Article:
Do you struggle to come up with an attractive logo for your website? That means you understand how important it is to have a clear visual identifier for your online assets. Good looking logo instills in your visitors the sense of trust and helps them recognize your brand when they come in contact with it through other media: on FaceBook, on Pintrest, Instagram or YouTube – you name it. In fact, having a logo makes an average visitor stay on the page longer – a very important clue for search engines.
Employing a professional artist can easily cost you hundreds of dollars which may not be in the budget if you don’t have your site monetized properly, so it pays for its own beautification. Fortunately, if you know just a little bit about Photoshop or any other similar program you can get a decent logo without spending a dime. Here is how.
- Decide on the color scheme that you like. Either pick your favorite colors or use the colors favored by a webpage that you find visually appealing.
- Create a “dummy” logo that simply uses the textual elements that you want to have, using the colors you have picked. Do not worry at all about placement, fonts, sizes. Just get the text down.
- Save the dummy logo as logo.jpg.
- Go to http://images.google.com and click on the little image of a camera next to the search button.
- Click on “upload” and submit your dummy logo.
- Google will now inform you that it was unable to find any matching images on line. Darn right! Your dummy file is so original… But Google will also display a listing of logos that look similar to yours. You just have to point at one of them and click “similar.”
- Now you can peruse through hundreds of logo images, all of them use the same or similar color scheme as yours. Look for text placement ideas, angles, fonts, font styles, sizes, embellishments – and be inspired.
- Apply the knowledge and ideas you have gained to create a new logo. If you somehow think that because of following this process your logo will not be original, consider that an actual graphics artist that you could hire will in all likelihood use a very similar technique or simply use a “swipe” file!
Do you have internal (or possibly even outbound) links on your webpage that you really hope your visitors will follow? Sometimes a slightest change in the wording will help crease the link’s click-through-rate (CTR), so every piece of information on how to structure anchor text is extremely valuable. According to one study (Spool, J. et al. 2004. “Designing for the Scent of Information”), the number of words in a link makes a difference. How big of a difference? That depends on your overall traffic. But it is pretty clear that the sweet spot is somewhere between 11 and 8 words per link. It is important to remember that the link text must be well written! Do not pad it with words just to reach the optimal count. Rather use this knowledge in combination with other factors, such as giving priority to keywords and identifying the value that your visitor can expect to find on the linked page. Also, you should understand that the magic number includes stop-words (and, the, of etc.), and such words should not overload your anchor text. At the end of the day, A/B tests will help you nail down the right link text, but definitely keep this tip in mind during the initial copy writing process. Did you notice how many words I used in the title of this post? It worked, because you are reading it!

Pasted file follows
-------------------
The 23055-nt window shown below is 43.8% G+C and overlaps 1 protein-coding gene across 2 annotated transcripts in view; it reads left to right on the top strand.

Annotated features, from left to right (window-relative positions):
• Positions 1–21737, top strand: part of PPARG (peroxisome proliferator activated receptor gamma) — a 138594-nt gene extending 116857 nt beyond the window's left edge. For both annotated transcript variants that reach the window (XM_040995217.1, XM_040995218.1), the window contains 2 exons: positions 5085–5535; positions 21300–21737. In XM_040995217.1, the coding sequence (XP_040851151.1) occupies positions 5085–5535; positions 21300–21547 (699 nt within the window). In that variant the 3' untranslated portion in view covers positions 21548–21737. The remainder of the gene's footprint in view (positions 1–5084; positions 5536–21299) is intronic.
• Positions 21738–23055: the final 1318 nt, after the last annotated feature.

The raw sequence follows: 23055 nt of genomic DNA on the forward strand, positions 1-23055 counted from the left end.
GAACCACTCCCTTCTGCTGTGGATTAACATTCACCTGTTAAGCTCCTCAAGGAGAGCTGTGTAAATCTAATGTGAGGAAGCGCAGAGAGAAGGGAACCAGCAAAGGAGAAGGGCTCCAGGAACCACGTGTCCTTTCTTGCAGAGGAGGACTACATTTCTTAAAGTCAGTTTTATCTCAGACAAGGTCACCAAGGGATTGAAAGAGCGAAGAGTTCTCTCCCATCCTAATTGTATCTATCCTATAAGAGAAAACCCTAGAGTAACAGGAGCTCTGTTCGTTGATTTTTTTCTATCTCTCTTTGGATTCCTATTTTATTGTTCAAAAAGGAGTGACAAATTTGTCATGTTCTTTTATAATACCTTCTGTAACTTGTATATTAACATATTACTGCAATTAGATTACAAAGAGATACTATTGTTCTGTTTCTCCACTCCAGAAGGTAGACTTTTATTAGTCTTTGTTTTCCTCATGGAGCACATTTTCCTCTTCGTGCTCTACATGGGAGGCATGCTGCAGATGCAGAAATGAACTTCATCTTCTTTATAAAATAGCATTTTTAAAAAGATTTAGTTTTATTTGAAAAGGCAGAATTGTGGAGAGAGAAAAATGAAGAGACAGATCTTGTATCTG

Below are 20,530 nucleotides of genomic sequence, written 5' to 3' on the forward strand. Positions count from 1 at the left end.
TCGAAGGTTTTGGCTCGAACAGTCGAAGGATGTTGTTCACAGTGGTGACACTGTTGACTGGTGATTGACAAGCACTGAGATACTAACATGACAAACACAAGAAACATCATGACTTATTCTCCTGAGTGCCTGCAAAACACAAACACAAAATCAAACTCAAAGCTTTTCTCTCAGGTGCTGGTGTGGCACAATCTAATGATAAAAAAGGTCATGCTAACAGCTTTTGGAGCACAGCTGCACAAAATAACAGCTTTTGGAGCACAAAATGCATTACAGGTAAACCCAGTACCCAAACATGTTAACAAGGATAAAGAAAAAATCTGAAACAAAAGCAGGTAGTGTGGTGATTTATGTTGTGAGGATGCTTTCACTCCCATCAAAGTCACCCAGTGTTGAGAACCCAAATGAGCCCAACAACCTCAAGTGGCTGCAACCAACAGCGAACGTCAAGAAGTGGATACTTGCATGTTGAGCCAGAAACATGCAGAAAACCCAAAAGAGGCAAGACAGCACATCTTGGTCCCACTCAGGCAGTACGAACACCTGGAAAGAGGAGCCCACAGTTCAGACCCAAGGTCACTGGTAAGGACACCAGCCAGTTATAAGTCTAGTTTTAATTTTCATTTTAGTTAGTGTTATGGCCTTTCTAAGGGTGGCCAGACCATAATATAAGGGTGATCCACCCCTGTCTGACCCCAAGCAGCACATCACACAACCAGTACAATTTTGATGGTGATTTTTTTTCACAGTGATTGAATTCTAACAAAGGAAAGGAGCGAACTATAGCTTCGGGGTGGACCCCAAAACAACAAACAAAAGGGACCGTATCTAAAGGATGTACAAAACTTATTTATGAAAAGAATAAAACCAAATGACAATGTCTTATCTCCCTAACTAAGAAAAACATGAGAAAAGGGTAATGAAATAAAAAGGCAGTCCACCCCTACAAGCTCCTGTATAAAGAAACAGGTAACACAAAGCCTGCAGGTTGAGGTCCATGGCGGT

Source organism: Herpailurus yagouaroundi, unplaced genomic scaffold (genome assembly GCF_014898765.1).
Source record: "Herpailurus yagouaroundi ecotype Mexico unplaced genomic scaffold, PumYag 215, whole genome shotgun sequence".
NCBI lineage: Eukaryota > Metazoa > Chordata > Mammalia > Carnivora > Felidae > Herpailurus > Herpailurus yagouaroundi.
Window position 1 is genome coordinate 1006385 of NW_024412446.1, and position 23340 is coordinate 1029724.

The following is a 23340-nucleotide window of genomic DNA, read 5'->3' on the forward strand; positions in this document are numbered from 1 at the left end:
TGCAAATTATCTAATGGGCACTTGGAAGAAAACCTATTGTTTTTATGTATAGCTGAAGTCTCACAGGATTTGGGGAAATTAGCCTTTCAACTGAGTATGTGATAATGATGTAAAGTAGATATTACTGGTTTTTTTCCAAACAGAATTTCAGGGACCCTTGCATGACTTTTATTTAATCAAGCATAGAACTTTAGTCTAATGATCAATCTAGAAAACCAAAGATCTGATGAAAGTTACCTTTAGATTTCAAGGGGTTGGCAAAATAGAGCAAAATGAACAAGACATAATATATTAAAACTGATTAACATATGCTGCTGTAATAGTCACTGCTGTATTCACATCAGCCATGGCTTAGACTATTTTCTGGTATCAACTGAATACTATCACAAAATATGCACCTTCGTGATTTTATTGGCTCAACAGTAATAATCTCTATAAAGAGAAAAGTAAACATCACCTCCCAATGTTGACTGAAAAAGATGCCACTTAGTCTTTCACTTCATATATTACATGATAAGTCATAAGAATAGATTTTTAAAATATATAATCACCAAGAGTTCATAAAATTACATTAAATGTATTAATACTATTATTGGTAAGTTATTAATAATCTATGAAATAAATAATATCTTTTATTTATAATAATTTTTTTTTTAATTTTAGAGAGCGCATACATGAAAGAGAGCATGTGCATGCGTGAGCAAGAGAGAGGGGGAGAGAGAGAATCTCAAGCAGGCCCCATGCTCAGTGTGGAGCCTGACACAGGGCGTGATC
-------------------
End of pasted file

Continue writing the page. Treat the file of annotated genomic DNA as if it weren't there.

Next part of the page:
You can also improve your site’s stickyness and credibility by using a logo.
Do you ever visit your own website just to make sure that it’s up and running? Or maybe you just keep an eye on site access statistics instead (this a malady I have discussed in an earlier article)?
There is a better way! There are online services that can alert you whenever your site goes down. Some are paid, some are free. My personal favorite is Montastic.com. It is free to use for up to 100 URLs. You can set how often the URL has to be checked (as frequently as every 30 minutes with a free account) and also what text must be present or be absent from the page in order for the alert to be triggered. This means that the use of this service can be more creative than just a simple check up on your site’s vitals. For instance, if you are concerned about certain ad groups not showing on the site at times…
By the way, you can even monitor sites you don’t own, hoping that when they go down you will be the first one to tweet about it. But to do that you probably need to get a paid Montastic account, so that URLs can be checked more frequently. And you better hope that the cnn.com webmasters follow strict rules and must attempt fixing a major problem before tweeting about it to the world.
You might think that web outages are uncommon, but Montastic can one day prove you wrong, because they will check on a site’s performance more often and more regularly than the most diligent website owner.
Montastic operates under a bold and ambitious logo: The free website monitoring service that doesn’t suck.
Give it a try!